The mission statement of the Coppell Farmers Market states: To form a relationship with local growers/producers in order to provide fresh, seasonal produce and agricultural products for our community while fostering a sense of place in Old Town Coppell.
To this end, the members of the Farmers Market Committee, in soliciting vendors for the market, strive to bring the community a variety of locally grown produce and other locally produced items. In past committee meetings, this preference for local agriculture and production was discussed. This deserves some explanation for those who may not understand our rationalizations for this preference. There are several reasons why this is a “good thing” and also why it is not always possible to have absolutely “local” products.
First of all, our definition of local is fairly broad and practical. For produce, we have a general goal of vendors within a 150 mile radius of Coppell. This make sense from an economic standpoint since traveling much further than this would probably not be worthwhile for the farmer and might impair the freshness of his/her produce. There are exceptions, of course, such as seafood from the Gulf, which for obvious reasons, has to travel more than 150 miles. Other items, such as olives for olive oil, are grown much farther South and just don’t do well in North Central Texas. Of course, the ultimate “local” food is food that is grown in your garden at home, but most of us don’t have the time or desire to do this to any great extent.
To me, the most important part of buying local is to get to know the farmers and producers and develop a relationship with them and to become educated about what goes into food production. In most cases, committee members have visited our farmers and producers and know where, how and under what conditions produce is grown and processed items are made.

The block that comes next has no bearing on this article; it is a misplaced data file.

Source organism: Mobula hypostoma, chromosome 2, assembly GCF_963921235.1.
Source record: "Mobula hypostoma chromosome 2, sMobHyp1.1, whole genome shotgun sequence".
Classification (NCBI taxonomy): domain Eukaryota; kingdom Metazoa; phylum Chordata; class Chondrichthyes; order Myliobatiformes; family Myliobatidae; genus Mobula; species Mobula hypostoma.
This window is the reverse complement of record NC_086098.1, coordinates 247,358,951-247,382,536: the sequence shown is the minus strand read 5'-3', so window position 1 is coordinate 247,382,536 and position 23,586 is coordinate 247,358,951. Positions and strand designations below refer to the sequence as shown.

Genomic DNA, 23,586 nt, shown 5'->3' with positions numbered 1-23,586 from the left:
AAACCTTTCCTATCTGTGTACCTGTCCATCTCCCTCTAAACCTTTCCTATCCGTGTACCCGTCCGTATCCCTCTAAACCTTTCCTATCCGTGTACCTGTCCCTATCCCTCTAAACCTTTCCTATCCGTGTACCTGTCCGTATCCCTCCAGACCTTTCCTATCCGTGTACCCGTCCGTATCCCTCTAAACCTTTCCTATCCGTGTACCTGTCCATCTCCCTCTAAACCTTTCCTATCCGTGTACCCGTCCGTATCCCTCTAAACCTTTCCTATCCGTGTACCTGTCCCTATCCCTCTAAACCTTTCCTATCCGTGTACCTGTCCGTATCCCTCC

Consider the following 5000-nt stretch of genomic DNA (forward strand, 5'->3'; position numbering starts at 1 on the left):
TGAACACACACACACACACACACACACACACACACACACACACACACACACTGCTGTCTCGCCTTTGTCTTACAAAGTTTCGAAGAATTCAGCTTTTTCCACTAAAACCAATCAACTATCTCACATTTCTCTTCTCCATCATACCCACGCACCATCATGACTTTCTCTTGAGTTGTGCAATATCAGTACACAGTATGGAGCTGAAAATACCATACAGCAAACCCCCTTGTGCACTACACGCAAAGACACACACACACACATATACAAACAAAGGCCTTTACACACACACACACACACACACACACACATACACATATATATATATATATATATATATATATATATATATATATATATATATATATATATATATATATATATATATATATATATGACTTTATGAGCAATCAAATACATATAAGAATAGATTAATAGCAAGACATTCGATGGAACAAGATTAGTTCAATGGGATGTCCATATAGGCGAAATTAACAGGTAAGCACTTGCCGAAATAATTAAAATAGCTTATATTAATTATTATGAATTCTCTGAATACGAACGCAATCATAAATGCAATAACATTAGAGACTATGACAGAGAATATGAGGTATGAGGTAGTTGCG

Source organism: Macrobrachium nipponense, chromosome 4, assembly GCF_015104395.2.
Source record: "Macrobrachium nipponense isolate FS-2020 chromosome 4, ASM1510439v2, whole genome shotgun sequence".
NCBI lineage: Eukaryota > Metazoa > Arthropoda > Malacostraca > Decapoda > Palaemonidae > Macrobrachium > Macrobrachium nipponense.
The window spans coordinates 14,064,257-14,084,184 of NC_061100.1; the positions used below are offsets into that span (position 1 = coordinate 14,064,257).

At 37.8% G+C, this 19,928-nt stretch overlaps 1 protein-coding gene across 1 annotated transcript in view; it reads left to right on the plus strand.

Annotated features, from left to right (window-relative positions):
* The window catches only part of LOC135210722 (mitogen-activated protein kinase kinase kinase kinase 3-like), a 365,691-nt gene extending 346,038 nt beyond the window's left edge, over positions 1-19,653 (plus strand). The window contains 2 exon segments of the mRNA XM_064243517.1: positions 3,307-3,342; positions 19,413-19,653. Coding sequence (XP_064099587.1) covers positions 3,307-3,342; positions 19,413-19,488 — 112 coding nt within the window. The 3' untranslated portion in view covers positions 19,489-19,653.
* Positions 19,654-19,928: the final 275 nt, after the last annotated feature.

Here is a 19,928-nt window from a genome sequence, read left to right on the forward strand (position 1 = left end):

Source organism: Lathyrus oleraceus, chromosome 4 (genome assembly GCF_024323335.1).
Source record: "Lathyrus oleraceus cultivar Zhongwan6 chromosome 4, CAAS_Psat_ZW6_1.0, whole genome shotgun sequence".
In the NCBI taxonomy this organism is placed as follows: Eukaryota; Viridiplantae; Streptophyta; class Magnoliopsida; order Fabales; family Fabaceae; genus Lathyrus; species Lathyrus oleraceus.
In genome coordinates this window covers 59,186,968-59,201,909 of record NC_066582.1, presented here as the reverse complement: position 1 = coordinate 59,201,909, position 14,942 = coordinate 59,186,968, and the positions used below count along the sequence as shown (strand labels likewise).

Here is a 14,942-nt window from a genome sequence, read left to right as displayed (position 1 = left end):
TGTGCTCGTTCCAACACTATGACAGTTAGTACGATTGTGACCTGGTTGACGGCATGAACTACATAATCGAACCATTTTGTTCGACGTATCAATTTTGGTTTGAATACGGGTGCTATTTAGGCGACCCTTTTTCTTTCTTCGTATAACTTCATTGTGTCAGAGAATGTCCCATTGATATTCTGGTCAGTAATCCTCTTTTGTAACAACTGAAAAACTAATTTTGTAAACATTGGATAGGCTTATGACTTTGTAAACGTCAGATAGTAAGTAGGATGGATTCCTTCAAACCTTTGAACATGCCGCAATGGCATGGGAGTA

Another reason that is not normally discussed is that in the global food production system, fewer and fewer varieties of produce are grown. We see just a few varieties of tomatoes, squash or lettuce at the supermarket, but at the Farmers Market you may see heirloom varieties that just aren’t available anywhere else. Along with the availability of more variety in vegetables, if you buy locally grown items, you are also eating in season, which is much more sustainable.
By now we’ve all heard the old adage about produce on supermarket shelves being shipped an average of 1500 miles before being sold. This is still a very good reason for buying local but there are some more subtle issues that come into play. It is also important to consider how food is grown and how its production impacts our health and the health of the planet. It may be difficult to determine, at times, how locally grown food impacts our environment but, by all means, discuss these issues with the vendors.
Now if we want to take a trip to the future of local food production there are some really novel ideas about how it will be done. Urban agriculture is the practice of cultivating, processing, and distributing food in or around a village, town, or city. Urban farms already exist (Coppell has two) and the challenge would just be to expand upon this idea and perhaps move them indoors in a suitable structure. These farms would not only produce food, but would absorb carbon dioxide and give off oxygen.
There is another concept that I must mention – and that is “Localwashing.” Although large corporations are to be applauded for getting on the local food bandwagon, in some cases they are not being totally sincere. For instance, some companies are portraying their food items as local simply because all ingredients come from North America. Cities are also getting into the act by promoting local businesses. Unfortunately they are not all locally owned but are part of large chain stores. There are grass roots organizations that have formed to promote real locally owned and independent businesses which include local farmers.
In conclusion, it seems that buying local is the wave of the future and will have long-term benefits for the environment and our local economy.
By Pat Lambert, Farmers Market Committee Member